Outside this Planet, Have You Seen a Movie Depicting a Planoconvex Love?

Israel Okonji

there will be squalls in mayfair tonight — a jazz club, you know, she said, releasing her thumb from her phoneʼs screen. the sun stood over the gates of the town. she dogged the switch to cause the bulbʼs miscarriage of light — that moment, her arm was accidentally a makeshift noun for a spear like in a totoʼs video when her bookshelf became a coward with three books on the floor facing the lips of the kitchen counter. she learnt how to name slow things. like the earth, she spins but to a descending note of her boyfriendʼs piano as it was noon already. on that shore, the river of lovemaking was right before their rhinestone eyes. after they knew how light their bodies were, she woke up to the eiderdownʼs reflection of shame — she then buried his name under her toothpaste. the ball at mayfair was becoming a slow thing to her. she studied the town, it has swaggered monuments called forgetfulness. the  screen dozed & woke to her image in a hairdressing spree. she ordered for his appearance in his jalopy. she was engaged to him after he felt dried enough to push the jalopy. he was drenched after sucking the monkey. the radioʼs song parted the sea in his head. now, this is my favorite fragment off their infamous dialogues — where should we go to harvest butterflies on our skin? he asked. she said, letʼs get to savile row, the father of my dress for the ball stays there. in that dialogue, i learnt about the shamelessness in expressing dichotomy. like them, were two patrol cars daring to claim the townʼs green billboard like they were in a gorillazʼs video. it revved — the coupleʼs turpentine desire — their limp ivories, & koumpounophobia after a silent glossolalia for their hormones. they found another river for lovemaking after the car vomited their journey. the screen faded & woke to her face on a pocket mirror. dusting faint ink to her brows, bill withersʼ Just the Two of Us became alive when he opened his rocking jalopy, after he searched for a song that represented the unconditional exercises of their desires. he remembered they were in the woods. the woods was like other woods. but it was so silent that it developed the tongue of a parrot. it can pop decibels to what comes out of them.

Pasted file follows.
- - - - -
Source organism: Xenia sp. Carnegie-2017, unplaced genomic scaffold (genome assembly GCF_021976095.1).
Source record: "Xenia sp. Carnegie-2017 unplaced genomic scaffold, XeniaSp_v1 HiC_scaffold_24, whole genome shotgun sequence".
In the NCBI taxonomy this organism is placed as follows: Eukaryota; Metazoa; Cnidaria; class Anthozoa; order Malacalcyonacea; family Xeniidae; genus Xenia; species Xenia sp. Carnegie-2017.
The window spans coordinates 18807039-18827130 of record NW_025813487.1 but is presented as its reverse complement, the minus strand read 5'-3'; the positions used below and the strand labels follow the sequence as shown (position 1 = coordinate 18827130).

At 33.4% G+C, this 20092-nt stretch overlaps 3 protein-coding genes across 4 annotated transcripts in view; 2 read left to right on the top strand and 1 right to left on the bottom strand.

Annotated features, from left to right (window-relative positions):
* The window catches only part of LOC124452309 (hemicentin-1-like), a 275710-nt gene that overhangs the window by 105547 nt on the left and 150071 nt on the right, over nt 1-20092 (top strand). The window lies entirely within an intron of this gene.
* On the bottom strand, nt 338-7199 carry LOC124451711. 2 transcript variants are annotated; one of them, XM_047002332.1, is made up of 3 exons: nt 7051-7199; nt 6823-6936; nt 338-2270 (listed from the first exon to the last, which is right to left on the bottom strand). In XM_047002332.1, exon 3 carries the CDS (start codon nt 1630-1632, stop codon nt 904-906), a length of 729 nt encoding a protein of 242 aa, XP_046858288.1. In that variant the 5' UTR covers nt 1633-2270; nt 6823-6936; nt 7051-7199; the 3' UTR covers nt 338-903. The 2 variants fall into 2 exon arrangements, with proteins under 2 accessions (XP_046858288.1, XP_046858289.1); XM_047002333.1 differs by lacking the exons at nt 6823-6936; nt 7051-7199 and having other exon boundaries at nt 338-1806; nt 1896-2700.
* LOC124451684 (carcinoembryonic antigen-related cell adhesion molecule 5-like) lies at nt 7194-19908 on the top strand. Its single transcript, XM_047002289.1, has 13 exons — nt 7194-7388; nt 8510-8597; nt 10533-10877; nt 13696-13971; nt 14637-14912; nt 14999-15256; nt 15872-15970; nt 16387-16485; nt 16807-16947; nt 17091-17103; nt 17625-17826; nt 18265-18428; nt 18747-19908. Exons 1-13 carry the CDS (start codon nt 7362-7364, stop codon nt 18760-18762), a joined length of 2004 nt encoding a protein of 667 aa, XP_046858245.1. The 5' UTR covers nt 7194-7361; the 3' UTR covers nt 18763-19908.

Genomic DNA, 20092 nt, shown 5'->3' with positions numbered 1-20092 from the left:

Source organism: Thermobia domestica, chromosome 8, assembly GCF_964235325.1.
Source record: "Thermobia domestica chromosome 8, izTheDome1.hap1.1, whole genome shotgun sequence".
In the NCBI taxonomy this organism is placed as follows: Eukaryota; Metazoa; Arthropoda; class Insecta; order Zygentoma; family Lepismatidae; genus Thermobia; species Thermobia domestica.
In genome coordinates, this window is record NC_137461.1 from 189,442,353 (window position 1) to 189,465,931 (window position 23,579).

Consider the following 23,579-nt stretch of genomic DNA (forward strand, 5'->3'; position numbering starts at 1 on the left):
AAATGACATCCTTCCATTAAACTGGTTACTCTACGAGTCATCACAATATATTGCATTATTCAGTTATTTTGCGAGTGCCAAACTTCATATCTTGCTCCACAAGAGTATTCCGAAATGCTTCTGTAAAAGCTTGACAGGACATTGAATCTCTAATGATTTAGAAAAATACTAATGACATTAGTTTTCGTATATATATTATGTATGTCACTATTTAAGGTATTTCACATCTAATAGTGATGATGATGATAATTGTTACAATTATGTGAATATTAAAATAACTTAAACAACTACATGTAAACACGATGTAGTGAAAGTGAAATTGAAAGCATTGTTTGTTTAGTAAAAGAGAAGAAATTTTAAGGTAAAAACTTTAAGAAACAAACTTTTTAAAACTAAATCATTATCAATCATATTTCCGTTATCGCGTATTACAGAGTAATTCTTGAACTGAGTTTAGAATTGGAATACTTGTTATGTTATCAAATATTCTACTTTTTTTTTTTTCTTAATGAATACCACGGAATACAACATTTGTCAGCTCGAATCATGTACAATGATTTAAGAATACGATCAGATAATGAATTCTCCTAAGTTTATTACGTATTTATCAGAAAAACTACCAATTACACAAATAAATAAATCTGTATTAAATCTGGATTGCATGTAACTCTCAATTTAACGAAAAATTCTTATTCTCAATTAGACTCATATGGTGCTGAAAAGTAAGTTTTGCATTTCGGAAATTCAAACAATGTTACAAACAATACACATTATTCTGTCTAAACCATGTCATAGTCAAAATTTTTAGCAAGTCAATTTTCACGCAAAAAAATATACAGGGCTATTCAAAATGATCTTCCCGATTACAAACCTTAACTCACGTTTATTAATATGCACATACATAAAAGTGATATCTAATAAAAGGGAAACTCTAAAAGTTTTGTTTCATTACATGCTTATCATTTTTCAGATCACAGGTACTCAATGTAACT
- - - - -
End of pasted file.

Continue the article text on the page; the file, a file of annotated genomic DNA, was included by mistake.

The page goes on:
Israel Okonji (He / Him) is a Southern Nigerian artist of poetry, storytelling & music. He is published @ Brittle Paper, Bruiser Magazine, Midsummer Magazine, Wasteland review — & forthcoming ones @ Hiareth zone, Querencia Pressʼ anthology. He listens to music ranging from Nas, the Wu-Tang Clan to Chris Brown, Alicia Keys. He hopes to fulfill his dream of collecting records like Craig Kallman. He has a special place for Brit actress Emma Watson & American singer / dancer Normani in his heart. He tweets @izrltrcz.